The Benefits of Volunteering

There are many reasons why people choose to volunteer their time to an organization they appreciate. Those reasons can include the desire to help nonprofits succeed, make a difference in the world, or even just the idea of learning a new skill.

The truth of the matter is that volunteering comes with many benefits. Some of those benefits are for the individuals helping out, while many others go toward the organization in need. Here are just a few of the ways that volunteering can make a difference.

Developing New Skills

This may surprise many, but volunteering can and will teach a person new skills. These skills can then be used in a multitude of ways, from work experience to personal advancement.

Provides a Sense of Purpose

Gaining a sense of purpose is probably one of the more common reasons why people volunteer – even if they don’t realize it at the time. The idea of joining something more significant and extraordinary is powerful and something that nearly every human desires.

Building a Community

Volunteer work has been known to help build and strengthen communities, as confirmed by the Corporation for National & Community Service. This happens on both a macro and micro scale. On the one hand, the community as a whole is strengthened. On the other hand, individual volunteers improve their networks as they come together.

Boost Self-Esteem

To put it simply: volunteering feels good. Furthermore, it has been scientifically proven that volunteering can improve self-esteem. This means that a person can simultaneously help their community and themselves at the same time.

Gaining Experience

Volunteering can provide valuable experiences, many of which can be applied to in a work environment. Volunteering can be included on a resume and is often something that management may look for, especially in a relevant field.

Physical Health Opportunities

Many of the volunteer opportunities out there are at least somewhat physically demanding. While this may sound intimidating to some, what it really means is that this is yet another opportunity to achieve more goals. A person can get exercise and do good at the same time.

Reduces Certain Risks

According to Medical Press, people who actively volunteer may be at a lower risk for dementia and Alzheimer’s. Furthermore, studies from the Journal of Gerontology help support this statement by showing that social service improves elasticity in the brain. This, in turn, can help prevent certain health conditions down the line.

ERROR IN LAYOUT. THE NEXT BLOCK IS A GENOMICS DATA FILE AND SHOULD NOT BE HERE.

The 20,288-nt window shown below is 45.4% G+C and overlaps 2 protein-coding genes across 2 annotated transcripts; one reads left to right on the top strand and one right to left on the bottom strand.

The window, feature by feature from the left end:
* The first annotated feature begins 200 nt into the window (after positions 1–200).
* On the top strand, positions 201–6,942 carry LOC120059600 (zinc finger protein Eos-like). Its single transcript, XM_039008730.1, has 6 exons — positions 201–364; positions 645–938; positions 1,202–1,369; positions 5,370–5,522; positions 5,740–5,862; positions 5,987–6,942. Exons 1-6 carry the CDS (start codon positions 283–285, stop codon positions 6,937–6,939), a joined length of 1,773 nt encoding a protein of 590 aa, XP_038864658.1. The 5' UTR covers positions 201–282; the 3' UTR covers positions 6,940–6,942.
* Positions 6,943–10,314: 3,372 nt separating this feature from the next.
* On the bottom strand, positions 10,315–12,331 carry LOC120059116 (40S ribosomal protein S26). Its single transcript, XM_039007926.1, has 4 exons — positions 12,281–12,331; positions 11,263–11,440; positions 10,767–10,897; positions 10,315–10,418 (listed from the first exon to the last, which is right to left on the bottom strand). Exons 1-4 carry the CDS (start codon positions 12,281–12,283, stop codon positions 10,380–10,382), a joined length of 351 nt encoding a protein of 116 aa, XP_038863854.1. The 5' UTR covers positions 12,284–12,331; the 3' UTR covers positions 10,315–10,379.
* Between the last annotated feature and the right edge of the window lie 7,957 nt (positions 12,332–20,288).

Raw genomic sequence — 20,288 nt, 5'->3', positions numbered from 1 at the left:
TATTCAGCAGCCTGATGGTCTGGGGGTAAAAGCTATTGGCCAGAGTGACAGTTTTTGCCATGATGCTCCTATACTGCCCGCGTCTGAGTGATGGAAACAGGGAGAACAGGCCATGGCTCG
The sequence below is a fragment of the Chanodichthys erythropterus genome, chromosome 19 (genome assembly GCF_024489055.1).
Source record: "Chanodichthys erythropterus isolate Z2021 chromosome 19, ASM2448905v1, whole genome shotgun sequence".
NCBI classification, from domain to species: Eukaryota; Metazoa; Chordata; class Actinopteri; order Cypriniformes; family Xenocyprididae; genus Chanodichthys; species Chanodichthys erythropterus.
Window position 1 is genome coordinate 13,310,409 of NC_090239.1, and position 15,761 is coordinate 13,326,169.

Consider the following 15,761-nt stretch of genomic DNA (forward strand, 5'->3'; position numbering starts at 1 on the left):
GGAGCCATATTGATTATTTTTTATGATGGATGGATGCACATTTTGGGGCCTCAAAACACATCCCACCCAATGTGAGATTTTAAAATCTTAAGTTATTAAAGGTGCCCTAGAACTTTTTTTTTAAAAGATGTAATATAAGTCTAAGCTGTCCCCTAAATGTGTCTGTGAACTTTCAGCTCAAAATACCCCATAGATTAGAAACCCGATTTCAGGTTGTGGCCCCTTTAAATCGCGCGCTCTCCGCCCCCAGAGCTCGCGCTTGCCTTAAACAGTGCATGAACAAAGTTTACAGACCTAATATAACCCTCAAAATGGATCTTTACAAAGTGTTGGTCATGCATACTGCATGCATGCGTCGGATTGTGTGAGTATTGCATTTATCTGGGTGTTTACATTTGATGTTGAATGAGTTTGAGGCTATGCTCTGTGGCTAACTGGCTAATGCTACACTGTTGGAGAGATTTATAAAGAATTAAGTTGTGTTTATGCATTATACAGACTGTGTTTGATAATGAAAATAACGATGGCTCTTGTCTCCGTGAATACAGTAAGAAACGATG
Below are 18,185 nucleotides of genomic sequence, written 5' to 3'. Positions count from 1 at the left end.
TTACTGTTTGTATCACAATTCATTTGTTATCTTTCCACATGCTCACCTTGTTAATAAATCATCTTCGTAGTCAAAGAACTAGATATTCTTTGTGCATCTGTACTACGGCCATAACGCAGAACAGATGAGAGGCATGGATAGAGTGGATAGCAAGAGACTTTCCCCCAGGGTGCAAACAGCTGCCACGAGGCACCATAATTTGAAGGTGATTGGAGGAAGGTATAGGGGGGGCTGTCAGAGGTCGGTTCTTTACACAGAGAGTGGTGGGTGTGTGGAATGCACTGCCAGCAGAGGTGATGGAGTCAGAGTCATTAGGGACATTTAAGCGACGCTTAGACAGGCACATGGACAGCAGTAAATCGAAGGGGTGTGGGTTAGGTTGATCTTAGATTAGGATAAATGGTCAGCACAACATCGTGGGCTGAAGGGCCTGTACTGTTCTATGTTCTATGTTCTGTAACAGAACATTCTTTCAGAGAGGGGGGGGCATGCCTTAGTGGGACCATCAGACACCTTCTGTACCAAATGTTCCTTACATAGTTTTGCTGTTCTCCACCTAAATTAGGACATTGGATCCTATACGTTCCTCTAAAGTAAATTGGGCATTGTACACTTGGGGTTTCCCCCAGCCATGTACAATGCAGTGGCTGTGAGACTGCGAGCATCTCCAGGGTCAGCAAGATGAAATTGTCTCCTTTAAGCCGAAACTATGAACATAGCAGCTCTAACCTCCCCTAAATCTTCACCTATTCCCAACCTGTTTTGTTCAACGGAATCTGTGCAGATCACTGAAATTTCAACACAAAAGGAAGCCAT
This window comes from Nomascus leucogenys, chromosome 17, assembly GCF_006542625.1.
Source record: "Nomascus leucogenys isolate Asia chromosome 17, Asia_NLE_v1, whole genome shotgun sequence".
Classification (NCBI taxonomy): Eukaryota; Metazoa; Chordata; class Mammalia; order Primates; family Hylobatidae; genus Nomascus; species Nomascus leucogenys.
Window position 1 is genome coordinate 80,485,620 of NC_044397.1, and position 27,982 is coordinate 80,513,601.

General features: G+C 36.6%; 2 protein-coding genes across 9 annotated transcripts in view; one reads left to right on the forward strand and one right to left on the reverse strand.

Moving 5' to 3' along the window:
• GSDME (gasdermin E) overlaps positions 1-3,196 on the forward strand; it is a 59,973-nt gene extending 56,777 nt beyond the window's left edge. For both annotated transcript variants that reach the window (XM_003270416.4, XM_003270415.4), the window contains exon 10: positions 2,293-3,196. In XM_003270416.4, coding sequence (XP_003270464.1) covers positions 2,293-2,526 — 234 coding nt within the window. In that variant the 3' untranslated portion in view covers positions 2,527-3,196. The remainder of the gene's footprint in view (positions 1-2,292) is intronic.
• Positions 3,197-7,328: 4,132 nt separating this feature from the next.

Invisible Disabilities

Alan Rasof Invisible DisabilitiesEvery so often, an article circulates about some horrible citizen who parked in a handicap spot and exhibited no need to. Often accompanied by secret smartphone footage and quiet snide commentary, the outrage usually emerges because there is no visible evidence that someone is suffering from a disability. As it turns out, though, there are countless invisible disabilities that could render an otherwise simple trip to the grocery store excruciatingly difficult or painful.

Invisible disabilities include those that impair the individual from navigating life as comfortably as those with fully-functional bodies, but whose handicaps may not be as obvious. Take, for example, someone with severe hearing loss. Or someone with “burning syndrome,” a nervous disorder that renders the person extremely sensitive to any touch so much so that their skin feels on fire all the time. Those people still need a little extra help as they traverse the world, but a passerby would have no idea.

For a long time, invisible disabilities were treated as either totally hallucinated or as miracles from God. For long stretches of human history, women could be diagnosed with “hysteria,” when in fact they were dealing with something that today we would call depression, anxiety, or PTSD. Many who suffered from what we call epilepsy were thought to be prophets — the “dreams” they had were trademarks of the cognitive disorders associated with epileptic episodes, and some even think that Joan of Arc herself suffered from epilepsy.

One woman in Boston recently wrote about her difficulty riding the train to and from locations because of an autoimmune disease that eats away at her tendons, making mobility difficult and terribly painful. For some time, it was awkward for her to ask strangers to cough up their seats for someone who appears to be perfectly healthy, but then she began using a cane and slowly mustering the courage to verbally ask people if she could sit in their chair.

Today, though, we have a much better understanding of the physical and cognitive disabilities that may not be as obvious as missing legs or speech impediment. Our ability to accommodate such people, however, is still in the works.  
Towards the end of last year, England rolled out a program for their public transport in which some passengers wore small blue campaign pins that read, “Please Offer Me a Seat.” London offered these free buttons to 1000 riders with invisibilities so that they didn’t have to feel so awkward asking for a seat on the subways. After a few months, the city counted the experiment a total success, with more than three quarters of the button-donning passengers reporting that their riding experience had indeed improved.